Aim: Correlative species distribution models (SDMs) are among the most frequently used tools for conservation planning under climate and land use changes. Conservation-focused climate change studies are often conducted on a national or local level and can use different sources of occurrence records (e.g., local databases, national biodiversity monitoring) collated at different geographic extents. However, little is known about how these restrictions in geographic space (i.e., Wallacean shortfall) can lead to restrictions in environmental space (i.e., Hutchinsonian shortfall) and accordingly affect conclusions about a species’ vulnerability to climate change.
Location: Americas with a focus on Mexico.
Methods: We present an example study constructing SDMs for three Mexican tree species (Alnus acuminata, Liquidambar styraciflua and Quercus xalapensis) using datasets collated at a global (Americas), national (Mexico) and local (cloud forests of eastern Mexico) level to demonstrate the potential effects of a Wallacean shortfall on the estimation of the environmental niche—and thus on a Hutchinsonian shortfall—its projection in space and time and, consequently, on species’ potential vulnerability to climate change.
Results: The consequence of using the three datasets was species-specific and strongly depended on the extent to which the Wallacean shortfall affected estimations of environmental niches (i.e., Hutchinsonian shortfall). Where restrictions in geographic space lead to an underestimation of the environmental niche, vulnerability to climate change was estimated to be substantially higher. Additionally, the restrictions in geographic space may increase the likelihood of issues with non-analogue climates, increasing model uncertainty.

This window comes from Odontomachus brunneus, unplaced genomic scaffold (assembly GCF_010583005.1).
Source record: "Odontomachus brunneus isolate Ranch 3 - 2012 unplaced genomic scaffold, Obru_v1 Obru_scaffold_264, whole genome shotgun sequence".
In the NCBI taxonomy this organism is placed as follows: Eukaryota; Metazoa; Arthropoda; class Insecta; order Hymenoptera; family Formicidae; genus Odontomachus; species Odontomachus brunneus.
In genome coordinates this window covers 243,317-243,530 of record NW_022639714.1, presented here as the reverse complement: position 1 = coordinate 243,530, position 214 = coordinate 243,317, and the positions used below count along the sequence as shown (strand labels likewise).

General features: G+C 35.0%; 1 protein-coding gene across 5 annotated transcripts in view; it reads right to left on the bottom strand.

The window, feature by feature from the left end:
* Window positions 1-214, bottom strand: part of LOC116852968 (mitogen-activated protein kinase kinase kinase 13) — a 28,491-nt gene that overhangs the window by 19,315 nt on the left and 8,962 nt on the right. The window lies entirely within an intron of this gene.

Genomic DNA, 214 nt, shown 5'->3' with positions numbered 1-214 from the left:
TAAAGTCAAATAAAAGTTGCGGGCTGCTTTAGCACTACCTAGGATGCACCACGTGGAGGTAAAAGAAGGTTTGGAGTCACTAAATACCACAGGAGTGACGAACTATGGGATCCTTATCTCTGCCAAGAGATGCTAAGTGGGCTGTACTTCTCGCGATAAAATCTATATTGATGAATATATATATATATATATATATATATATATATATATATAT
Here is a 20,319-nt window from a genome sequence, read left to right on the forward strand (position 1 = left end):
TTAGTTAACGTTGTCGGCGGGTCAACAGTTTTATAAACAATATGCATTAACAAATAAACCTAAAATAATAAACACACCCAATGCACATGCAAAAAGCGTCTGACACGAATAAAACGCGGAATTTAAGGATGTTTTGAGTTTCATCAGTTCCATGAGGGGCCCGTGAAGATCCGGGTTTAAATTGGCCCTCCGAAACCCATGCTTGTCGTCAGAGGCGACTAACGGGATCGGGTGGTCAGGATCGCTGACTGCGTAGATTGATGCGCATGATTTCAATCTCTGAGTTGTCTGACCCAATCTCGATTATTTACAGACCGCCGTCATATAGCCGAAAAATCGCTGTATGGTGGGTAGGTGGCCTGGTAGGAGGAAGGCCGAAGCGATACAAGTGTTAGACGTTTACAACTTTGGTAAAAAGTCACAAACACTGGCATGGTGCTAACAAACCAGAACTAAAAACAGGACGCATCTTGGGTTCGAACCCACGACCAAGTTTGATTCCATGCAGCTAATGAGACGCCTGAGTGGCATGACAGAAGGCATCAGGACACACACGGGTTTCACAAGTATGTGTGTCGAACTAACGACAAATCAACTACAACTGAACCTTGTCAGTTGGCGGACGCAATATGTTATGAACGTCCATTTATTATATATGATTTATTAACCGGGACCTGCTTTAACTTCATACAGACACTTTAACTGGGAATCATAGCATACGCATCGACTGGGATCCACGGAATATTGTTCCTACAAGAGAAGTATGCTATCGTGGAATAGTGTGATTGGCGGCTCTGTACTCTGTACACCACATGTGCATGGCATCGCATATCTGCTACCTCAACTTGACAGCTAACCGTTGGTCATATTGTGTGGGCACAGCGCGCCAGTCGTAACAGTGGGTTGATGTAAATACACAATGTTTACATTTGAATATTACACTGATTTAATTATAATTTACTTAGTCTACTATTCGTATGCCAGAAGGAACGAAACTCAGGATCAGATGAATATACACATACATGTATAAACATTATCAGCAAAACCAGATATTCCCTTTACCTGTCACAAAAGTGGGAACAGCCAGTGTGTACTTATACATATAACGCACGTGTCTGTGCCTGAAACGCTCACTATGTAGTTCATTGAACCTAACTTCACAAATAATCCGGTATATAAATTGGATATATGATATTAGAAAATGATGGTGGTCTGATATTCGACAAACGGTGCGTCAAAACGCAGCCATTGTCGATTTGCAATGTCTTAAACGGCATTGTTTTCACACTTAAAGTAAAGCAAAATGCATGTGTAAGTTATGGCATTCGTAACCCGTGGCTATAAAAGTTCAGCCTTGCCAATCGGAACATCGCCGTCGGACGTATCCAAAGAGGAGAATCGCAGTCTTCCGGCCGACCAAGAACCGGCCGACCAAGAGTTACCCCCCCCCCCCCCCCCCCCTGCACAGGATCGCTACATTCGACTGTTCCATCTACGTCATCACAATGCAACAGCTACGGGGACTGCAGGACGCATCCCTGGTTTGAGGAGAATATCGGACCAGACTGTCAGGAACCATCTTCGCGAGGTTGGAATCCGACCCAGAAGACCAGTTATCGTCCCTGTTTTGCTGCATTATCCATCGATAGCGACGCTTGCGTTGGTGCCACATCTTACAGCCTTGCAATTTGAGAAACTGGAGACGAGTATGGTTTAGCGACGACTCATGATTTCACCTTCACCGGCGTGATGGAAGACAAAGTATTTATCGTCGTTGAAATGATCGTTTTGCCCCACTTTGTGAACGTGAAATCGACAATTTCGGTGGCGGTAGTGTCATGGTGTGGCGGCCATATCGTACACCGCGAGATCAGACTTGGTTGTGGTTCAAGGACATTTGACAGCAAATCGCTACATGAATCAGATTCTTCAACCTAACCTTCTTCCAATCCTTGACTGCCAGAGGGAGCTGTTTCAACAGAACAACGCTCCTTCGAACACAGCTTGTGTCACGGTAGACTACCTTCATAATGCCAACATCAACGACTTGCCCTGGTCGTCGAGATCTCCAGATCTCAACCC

Main conclusion: We recommend assessing the extent to which a species’ entire realized environmental niche is captured within the target conservation area, and increasing the geographic extent, if needed, to account for environments and occurrences reflecting potential future conditions. This way, the risk of underestimating the climatic potential of the species (i.e., Hutchinsonian shortfall), as well as the errors induced by extrapolation into “locally novel” climates, can be minimized.
Bibliographical noteCopyright the Author(s) 2021. Version archived for private and non-commercial use with the permission of the author/s and according to publisher conditions. For further rights please contact the publisher.
- Hutchinsonian shortfall
- niche truncation
- non-analogue climate
- species distribution models
- Wallacean shortfall